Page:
From Chicago to Philadelphia: The Dells’ Lost Philly Classics Arrive On CD
When Mercury Records sent Illinois vocal group The Dells to the City of Brotherly Love in 1977, the meeting of Chicago and Philadelphia was long overdue. The group had formed in 1952 and was already legendary by the late seventies thanks to its longevity, consistency of personnel and a phenomenal streak at Chess Records’ Cadet label mainly with arranger/producer Charles Stepney. (In fact, the group’s core membership of five – Mickey McGill, Verne Allison, Marvin Junior, Chuck Barksdale and Johnny Carter – didn’t alter between 1960 and 2009, the year of Carter’s passing!) A strong creative leader would be needed to replace Stepney and his successor Don Davis, and after one Bobby Miller/Andrew Terry-produced album, The Dells found that leader in Norman Harris. The Dells recorded two albums with “The Harris Machine” in 1977, and now those two lost Philadelphia soul classics have arrived on CD from Cherry Red’s SoulMusic Records label. They Said It Couldn’t Be Done, But We Did It and Love Connection have both been remastered and expanded by SoulMusic, and are available in stores now.
The Dells felt as if they were making up for lost time; Rico “Superbizzee” Washington’s notes reveal that Kenneth Gamble and Leon Huff, two of the primary architects of “The Sound of Philadelphia,” were originally slated to produce The Dells early in the decade. Leonard Chess, however, balked at the team’s asking price, and as Chuck Barksdale recalls, material intended for The Dells such as “If You Don’t Know Me By Now” scored in a big way for Harold Melvin and The Blue Notes. (The vocal similarity between The Dells’ Marvin Junior and The Blue Notes’ Teddy Pendergrass is unmistakable.) When The Dells finally got the chance to record in Philadelphia, though, it wasn’t with Gamble and Huff.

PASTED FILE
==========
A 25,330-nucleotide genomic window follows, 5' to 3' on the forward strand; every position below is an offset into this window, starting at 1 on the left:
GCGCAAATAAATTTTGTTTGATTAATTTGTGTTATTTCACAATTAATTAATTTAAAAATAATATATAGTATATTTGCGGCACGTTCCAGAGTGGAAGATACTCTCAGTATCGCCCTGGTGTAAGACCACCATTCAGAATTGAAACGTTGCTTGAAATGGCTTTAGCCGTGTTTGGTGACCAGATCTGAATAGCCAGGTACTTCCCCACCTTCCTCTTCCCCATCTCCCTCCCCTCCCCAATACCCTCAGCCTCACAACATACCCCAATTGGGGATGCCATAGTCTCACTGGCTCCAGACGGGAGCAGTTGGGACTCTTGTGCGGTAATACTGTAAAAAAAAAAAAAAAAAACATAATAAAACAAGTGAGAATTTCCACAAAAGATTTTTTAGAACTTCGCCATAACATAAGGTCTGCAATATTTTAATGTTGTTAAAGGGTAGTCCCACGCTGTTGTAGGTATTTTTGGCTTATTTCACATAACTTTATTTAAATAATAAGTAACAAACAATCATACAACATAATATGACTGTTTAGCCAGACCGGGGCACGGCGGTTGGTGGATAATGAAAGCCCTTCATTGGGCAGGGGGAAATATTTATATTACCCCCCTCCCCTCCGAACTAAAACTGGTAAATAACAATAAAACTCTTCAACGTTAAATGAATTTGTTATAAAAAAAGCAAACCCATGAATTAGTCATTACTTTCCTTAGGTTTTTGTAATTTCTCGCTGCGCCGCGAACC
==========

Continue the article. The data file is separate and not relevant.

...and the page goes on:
Guitarist Norman Harris was part of the rock-solid rhythm section that played on virtually every hit to come out of Philadelphia in the early 1970s, joined by bassist Ronnie Baker and drummer Earl Young. That trio formed the core of Philadelphia International Records (PIR) “house band” MFSB and when Baker, Harris and Young moved into the realm of production, Gamble and Huff even set up Golden Fleece Records for the team’s work with such acts as The Trampps. The team, however, felt underappreciated by Gamble and Huff, and in 1976, they defected to the Cayre Brothers’ Salsoul label in addition to continuing non-PIR freelance work. The two records from The Dells arrived in the post-PIR period for Baker, Harris and Young, but carried on the sound the trio participated in creating with Gamble and Huff. In addition, much of the albums’ personnel will be familiar to any Philadelphia soul fan: guitarists Roland Chambers and Bobby Eli, bandleader Don Renaldo and His Horns and Strings, and songwriters Ron Tyson and Allan Felder.
Hit the jump for a look at They Said It Couldn’t Be Done, But We Did It and Love Connection including full track listings and order links!
They Said It Couldn’t Be Done, But We Did It epitomizes the period of Philly soul in which the city’s strings-and brass-laden, orchestrated soul sound was giving way to what’s now considered disco. As such, the album has both four-to-the-floor dancefloor anthems (“Our Love”) and elaborate, yearning ballads (“Waiting For You,” “Could It Be”). It even looks back to the socially conscious songs that were a hallmark of the Philly style with “Rich Man, Poor Man (Peace).” The album’s material was written to order by Felder, Harris, Tyson, T.G. Conway, Bruce Gray and Ron Kersey, working in different configurations, and arrangements were provided by Harris, Kersey, and Conway. It, of course, was recorded at Joe Tarsia’s Sigma Sound Studio, which Philadelphia International had turned into a world-renowned spot.
Unfortunately the album stalled at No. 40 R&B and No. 208 Pop, with lead single “Betcha Never Been Loved (Like This Before)” only reached No. 29 on the R&B charts. The song is a pleading, passionate ballad showcasing The Dells’ smooth harmonies and a soulful rap. But with disco taking the public by storm, perhaps one of the album’s up-tempo tracks would have made a better choice. Three songs briefly appeared on Billboard’s National Disco Action chart, but all told, the album failed to make an impression. Reissue producer David Nathan has added three U.S. single edits to the album: “Could It Be,” “Our Love” and “Betcha Never Been Loved (Like This Before).”